Graphically represent the two **A** arrows with their corresponding distribution signs, (**+**) then (**–**). Since the middle term **M** has one (**+**) distribution sign, overlap the arrows. Then, copy the signs of S and P in the conclusion. The distribution signs in the conclusion are correct, so this mood is valid. Both premises contain universal propositions. The first step toward the conditional mood is to identify the non-zero term, which for the conclusion is (before adding the "**/**" symbol line) the term without a (**–**) distribution sign (in this case, **S**). The algorithm requires adding a "**/**" symbol line with the role of a minimal element to the condition, which makes it possible for the conditional term to be non-zero. After superposition, the conclusion **I** have resulted. Another rule specifies that the sign of the conditional term changes to (**–**) or maintains if it is already undistributed. Checking the distribution signs will reveal the validity of the conclusion I. Therefore, the syllogism mood **AAI** I is valid.

2. Here is an example of how to apply the algorithm when the conclusion is present, in **OAO** III (Figure 3).

Figure 3. *The valid mood OAO III*

It is possible to overlap the arrows because of the middle-term **M** distribution. In the resulting conclusion, the distribution signs of the terms are correct for **O**, so this mood is valid.

3. In this example, **AAI** II (Figure 4), the algorithm stops because the middle term **M** is undistributed.

Figure 4. *The invalid mood AAI II*

This syllogistic mood is invalid because the extremes in the premises do not have (**–**) signs from the start, and **M** has two (**–**) signs, meaning it is undistributed. The next step with the "**/**" symbol makes no sense.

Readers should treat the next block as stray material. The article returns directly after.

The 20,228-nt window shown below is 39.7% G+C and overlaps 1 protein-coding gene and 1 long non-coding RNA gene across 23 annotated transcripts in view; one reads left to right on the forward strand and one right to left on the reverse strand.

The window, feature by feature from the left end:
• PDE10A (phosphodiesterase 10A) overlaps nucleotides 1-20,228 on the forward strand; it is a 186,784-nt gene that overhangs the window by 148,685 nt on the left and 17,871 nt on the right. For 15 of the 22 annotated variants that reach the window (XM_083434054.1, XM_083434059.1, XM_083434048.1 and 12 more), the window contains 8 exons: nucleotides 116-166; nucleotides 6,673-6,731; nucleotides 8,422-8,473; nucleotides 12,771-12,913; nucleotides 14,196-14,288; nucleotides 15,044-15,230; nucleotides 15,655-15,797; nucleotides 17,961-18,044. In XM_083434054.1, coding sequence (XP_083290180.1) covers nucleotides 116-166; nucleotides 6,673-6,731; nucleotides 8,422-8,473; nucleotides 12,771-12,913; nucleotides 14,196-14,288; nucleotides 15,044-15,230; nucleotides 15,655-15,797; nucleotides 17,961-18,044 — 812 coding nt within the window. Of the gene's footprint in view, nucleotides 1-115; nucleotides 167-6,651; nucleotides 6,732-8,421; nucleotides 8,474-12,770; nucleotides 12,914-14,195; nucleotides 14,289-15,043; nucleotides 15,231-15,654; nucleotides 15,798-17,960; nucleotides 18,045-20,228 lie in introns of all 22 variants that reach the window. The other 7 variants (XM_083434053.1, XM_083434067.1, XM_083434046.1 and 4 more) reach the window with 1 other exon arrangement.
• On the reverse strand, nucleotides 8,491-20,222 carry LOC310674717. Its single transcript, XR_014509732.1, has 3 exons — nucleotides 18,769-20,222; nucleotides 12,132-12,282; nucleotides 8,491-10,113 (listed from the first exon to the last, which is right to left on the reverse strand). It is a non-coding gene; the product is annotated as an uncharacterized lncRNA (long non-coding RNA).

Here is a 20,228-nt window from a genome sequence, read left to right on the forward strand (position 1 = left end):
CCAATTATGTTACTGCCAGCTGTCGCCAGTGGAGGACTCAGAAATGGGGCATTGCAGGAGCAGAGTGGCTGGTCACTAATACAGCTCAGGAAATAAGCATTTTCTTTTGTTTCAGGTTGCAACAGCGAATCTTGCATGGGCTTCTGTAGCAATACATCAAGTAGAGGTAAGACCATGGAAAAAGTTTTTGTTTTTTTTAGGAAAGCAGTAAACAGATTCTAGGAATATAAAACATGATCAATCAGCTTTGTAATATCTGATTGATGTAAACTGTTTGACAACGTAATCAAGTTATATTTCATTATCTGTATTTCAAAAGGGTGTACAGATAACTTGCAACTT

**Anticipating possible syllogistic structures from one known premise or conclusion**

The algorithm permits verification of all 256 syllogistic forms with an experimental situation with one syllogistic proposition: the premise or the conclusion. For each syllogistic figure, valid moods will appear by examining the constraints imposed by the distribution of the terms.

**Conclusion**

This paper has introduced a novel approach to syllogistic analysis. Future research directions could involve applications in educational settings and other domains that rely on logical analysis.

**References:**

Aristotle. 1957.

*Organon*, Vol. I. Translated by Mircea Florian. Bucharest: Scientific Publishing House.Buzduga, Vicenţiu. 2015. Metodă pentru validarea modurilor silogistice în cadrul logicii aristotelice / A method to validate syllogistic moods within Aristotle's logic.

*Junimea Studențească*6, p. 22.Buzduga, Vicenţiu. 2017. A New Way of Analyzing the Incompletely Mediated Simple-Structure Inferences. In Emanuel Grosu et al. (Eds.).

*Revolutions: The Archeology of Change*. Iași: "Alexandru Ioan Cuza" University Press, pp. 683-689.